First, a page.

Max's Leadership Touch
When I sit at my office desk in my brown Aeron desk chair, I often think of Max DePree, one of my favorite leaders. Max was for many years the CEO of Herman Miller, the company that manufactured my desk chair.
He also authored several books on servant leadership. My favorite book is Leadership Jazz. He used the leader of a jazz band as a metaphor for creating a work environment in which improvisations were valued yet the collection of performers created a pleasurable outcome.
Max opened the book with a powerful story that zeroed in on the essence of leadership. His granddaughter Zoe (the Greek word for life) was born prematurely and weighed one pound and seven ounces, so tiny his wedding ring could fit over her arm or leg. Additionally, Zoe’s biological father abandoned Max’s daughter the month before Zoe was born.
The first time Max suited up in protective gear to visit Zoe in her isolate in the neonatal unit of the hospital she had two IV’s in her arms, one in her navel, and a feeding tube plus a breathing tube in her mouth. A wise and caring nurse named Ruth gave Max his instructions.
“For the next several months, you will be the surrogate father,” she told him. “I want you to come see her everyday. While you are here I would like you to rub her arms and her legs with the tip of your finger. While you are caressing her you should tell her over and over how much you love her because she needs to connect your voice with your touch.”
Max closes the poignant story by making this powerful point:
“Ruth was doing exactly the right thing for Zoe and without realizing it, she was giving me the perfect description of the work of a leader. At the core of being a leader is the ability to always connect one’s voice with one’s touch.”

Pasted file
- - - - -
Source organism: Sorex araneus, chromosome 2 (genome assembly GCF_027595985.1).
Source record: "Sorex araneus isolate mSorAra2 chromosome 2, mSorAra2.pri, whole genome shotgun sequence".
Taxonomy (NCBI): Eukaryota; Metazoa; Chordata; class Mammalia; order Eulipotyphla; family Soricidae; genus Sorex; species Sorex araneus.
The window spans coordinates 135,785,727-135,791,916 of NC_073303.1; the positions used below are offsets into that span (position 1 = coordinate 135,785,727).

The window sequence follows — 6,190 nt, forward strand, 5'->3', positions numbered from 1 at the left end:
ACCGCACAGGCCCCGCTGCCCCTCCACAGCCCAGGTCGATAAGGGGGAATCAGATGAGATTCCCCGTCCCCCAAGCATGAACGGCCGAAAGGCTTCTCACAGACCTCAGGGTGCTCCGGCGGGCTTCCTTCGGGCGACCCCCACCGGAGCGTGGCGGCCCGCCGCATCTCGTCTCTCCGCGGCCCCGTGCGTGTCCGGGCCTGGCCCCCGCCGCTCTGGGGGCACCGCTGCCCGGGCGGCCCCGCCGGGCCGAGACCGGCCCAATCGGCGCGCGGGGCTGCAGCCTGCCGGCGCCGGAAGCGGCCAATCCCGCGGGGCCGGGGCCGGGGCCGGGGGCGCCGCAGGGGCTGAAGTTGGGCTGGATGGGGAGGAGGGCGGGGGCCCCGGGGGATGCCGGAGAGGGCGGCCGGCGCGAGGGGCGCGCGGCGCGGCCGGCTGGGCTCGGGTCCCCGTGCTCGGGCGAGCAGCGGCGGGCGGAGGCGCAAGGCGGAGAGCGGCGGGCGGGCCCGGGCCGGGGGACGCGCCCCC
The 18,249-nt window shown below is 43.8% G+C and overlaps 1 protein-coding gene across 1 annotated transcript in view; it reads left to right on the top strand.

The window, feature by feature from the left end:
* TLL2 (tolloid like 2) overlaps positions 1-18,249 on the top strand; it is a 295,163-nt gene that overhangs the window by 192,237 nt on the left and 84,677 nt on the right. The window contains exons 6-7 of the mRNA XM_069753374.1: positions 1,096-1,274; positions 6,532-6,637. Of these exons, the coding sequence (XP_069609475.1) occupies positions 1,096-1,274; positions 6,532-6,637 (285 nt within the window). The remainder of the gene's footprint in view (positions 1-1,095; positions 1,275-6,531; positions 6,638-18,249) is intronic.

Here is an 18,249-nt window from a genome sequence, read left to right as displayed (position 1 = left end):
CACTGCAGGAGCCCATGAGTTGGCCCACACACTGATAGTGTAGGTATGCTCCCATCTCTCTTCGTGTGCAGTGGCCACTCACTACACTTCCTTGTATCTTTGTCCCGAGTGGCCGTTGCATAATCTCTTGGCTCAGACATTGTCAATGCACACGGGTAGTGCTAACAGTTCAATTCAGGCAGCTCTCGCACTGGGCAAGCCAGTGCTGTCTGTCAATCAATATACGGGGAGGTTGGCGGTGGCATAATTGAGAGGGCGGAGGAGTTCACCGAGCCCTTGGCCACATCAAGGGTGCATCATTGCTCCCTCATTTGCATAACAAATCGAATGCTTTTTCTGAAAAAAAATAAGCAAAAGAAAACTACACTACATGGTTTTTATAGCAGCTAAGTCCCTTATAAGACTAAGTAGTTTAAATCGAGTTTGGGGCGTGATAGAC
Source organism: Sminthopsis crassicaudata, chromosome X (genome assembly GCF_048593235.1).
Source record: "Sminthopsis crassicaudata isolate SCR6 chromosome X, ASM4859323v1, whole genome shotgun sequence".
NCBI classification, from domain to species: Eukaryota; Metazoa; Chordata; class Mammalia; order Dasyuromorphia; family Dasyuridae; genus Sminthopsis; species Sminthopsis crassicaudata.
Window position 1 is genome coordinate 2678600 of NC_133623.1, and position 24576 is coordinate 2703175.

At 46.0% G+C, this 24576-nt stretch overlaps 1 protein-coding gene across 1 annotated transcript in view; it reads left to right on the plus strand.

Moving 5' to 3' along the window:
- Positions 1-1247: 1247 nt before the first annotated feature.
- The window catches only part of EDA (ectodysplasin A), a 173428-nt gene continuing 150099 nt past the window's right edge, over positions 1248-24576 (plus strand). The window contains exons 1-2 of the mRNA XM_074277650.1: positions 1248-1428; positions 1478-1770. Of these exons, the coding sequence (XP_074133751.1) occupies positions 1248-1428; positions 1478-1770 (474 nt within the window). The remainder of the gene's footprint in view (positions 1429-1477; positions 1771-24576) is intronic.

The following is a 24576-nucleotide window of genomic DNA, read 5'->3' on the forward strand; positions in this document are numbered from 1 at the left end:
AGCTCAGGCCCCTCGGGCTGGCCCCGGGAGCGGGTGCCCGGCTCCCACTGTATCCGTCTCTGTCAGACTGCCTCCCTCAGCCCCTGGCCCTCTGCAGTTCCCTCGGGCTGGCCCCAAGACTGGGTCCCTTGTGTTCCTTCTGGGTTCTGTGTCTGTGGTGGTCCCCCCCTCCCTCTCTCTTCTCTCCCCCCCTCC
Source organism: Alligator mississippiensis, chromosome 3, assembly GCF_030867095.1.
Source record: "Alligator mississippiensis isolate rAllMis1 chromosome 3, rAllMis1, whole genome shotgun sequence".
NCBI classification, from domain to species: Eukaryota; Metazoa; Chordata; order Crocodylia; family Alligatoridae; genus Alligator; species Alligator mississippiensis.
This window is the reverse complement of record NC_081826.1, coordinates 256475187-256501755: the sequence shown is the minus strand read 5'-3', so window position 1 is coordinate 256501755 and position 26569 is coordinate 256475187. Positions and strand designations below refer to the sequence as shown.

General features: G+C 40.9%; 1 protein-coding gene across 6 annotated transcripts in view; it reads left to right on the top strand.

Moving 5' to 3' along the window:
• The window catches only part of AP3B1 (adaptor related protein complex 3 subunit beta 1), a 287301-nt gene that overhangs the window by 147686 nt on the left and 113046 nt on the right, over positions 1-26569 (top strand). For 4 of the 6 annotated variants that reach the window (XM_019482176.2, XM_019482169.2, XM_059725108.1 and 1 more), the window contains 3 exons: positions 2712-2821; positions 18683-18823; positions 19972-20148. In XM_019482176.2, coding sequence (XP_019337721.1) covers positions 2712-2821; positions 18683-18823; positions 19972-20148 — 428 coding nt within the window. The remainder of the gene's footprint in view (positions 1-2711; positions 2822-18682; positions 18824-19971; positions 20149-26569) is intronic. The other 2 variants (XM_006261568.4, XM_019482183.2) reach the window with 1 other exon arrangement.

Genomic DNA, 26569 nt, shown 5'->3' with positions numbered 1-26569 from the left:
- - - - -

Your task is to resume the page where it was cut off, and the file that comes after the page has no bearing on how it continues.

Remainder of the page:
A Leader's Touch
If you need to speak to an operator at Zappos, don't be shocked if you find yourself speaking with Zappos' CEO Tony Hsieh taking calls from customers…especially during the holidays when operators can be super busy covering inbound calls.
Tony is connecting his voice and his message of over-the-top service with his touch. Instead of talking about delivering happiness to customers, he role models delivering happiness.
If you are at Dallas Love Field near the headquarters of Southwest Airlines during a busy holiday, don’t be surprised if you see CEO Gary Kelly loading bags on the tarmac. It is a tradition started by founder and former CEO Herb Kelleher who was a master voice-touch connector. His actions not only signal the priority of the organization, but it convinces employees the leader’s message is real and credible.
A number of years ago I checked into the Biscayne Bay Marriott in Miami. One of the desk clerks looked striking familiar. As the bellman escorted me to the elevator with my luggage, I just had to know.
“Is that Bill Marriott behind the desk?” I asked. I had seen his picture with his dad numerous times in the lobbies of Marriotts around the world.
“It is,” the bellman said with a smile, “He has been at this hotel a couple of days.” Bill Marriott is a voice-touch connector.
Humorist Will Rogers is credited with saying, “People learn from observation, not conversation.” And, while he was referring to politicians, the sentiment applies to all leaders. Employees do not watch your mouth; they watch your moves.